Friday, January 14, 2011

Making Secure Attachments with Young Children

In recent years, brain research has focused a great deal on the importance of attachment between young children and their caregivers. If a child does not feel safe or secure in his early years, he will likely have difficulty learning and more problems in school. Also the relationships children form as infants and toddlers shape their success for future relationships as adults and their ability to eventually raise their own healthy, happy children. This early positive interaction with caregivers also affects the child’s ability to regulate his or her emotions and stress later in life, and to enjoy being with others. People who have experienced strong attachments as babies have a better ability to bounce back when problems occur.

One point of discussion related to attachment that often comes up with parents is how to respond to a crying child. It is not unusual to hear an adult say something like, “children need to learn to comfort themselves – it is better to let them cry.” Or “responding to a crying child just rewards that behavior and teaches the child to cry to get what he wants.” And of course we have all heard people say that if we respond to a crying child that the parent is no longer the boss and is being manipulated by the child. Unfortunately all of these opinions are very detrimental to the task of forming a secure attachment to a child. Crying is the way that a young child communicates. Adults should respond quickly to try to make sure that child’s needs are met. By doing so, the child will understand that the adult considers him to be important and wants to meet his needs.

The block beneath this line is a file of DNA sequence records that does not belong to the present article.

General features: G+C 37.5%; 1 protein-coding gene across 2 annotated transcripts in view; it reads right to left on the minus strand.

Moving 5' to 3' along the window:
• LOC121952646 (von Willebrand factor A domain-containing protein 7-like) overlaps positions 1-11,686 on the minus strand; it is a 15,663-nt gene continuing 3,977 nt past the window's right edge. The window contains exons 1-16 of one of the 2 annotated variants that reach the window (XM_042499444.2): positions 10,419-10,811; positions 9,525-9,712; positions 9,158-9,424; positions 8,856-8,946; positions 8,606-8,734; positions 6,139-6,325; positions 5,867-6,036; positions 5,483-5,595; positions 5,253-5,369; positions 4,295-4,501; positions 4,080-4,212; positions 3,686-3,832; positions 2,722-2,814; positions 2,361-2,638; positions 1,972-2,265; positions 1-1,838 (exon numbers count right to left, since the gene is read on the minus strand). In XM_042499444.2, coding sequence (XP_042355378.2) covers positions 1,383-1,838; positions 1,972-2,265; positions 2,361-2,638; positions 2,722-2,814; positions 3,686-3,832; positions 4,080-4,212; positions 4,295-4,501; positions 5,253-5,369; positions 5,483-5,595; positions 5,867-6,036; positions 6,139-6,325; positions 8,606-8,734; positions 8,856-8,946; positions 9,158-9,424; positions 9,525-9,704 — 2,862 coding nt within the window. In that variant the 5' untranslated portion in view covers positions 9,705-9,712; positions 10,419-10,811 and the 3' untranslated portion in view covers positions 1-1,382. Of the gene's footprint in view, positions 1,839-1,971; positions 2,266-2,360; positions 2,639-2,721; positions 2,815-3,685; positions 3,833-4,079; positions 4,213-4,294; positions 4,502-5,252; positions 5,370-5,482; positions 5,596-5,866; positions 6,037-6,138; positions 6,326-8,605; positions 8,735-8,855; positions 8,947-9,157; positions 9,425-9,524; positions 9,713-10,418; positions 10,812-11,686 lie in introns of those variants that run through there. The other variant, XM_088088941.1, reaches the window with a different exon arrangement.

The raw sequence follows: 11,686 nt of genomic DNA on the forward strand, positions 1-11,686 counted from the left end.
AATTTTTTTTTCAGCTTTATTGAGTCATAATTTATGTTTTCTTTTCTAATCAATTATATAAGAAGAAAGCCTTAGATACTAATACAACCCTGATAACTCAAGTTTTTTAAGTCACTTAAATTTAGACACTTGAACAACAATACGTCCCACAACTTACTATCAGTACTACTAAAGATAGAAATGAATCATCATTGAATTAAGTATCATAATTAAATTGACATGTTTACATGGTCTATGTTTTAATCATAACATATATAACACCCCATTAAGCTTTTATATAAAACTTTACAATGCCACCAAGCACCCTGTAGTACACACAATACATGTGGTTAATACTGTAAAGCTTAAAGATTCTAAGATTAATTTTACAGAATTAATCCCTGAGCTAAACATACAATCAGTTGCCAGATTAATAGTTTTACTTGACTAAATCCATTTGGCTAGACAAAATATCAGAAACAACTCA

Research shows that a child’s relationship with a parent is most important and ideally a child will form secure relationships one or two people. It’s also important for a child to form secondary relationships with other caring adults like relatives, grandparents and close friends. These secure relationships are also critical to a child’s growth and development.

So keep this in mind when you have an opportunity to spend time with a young child. Your nurturing and caring actions today may lay the foundation for that child’s future success in life. Don’t take this opportunity lightly!

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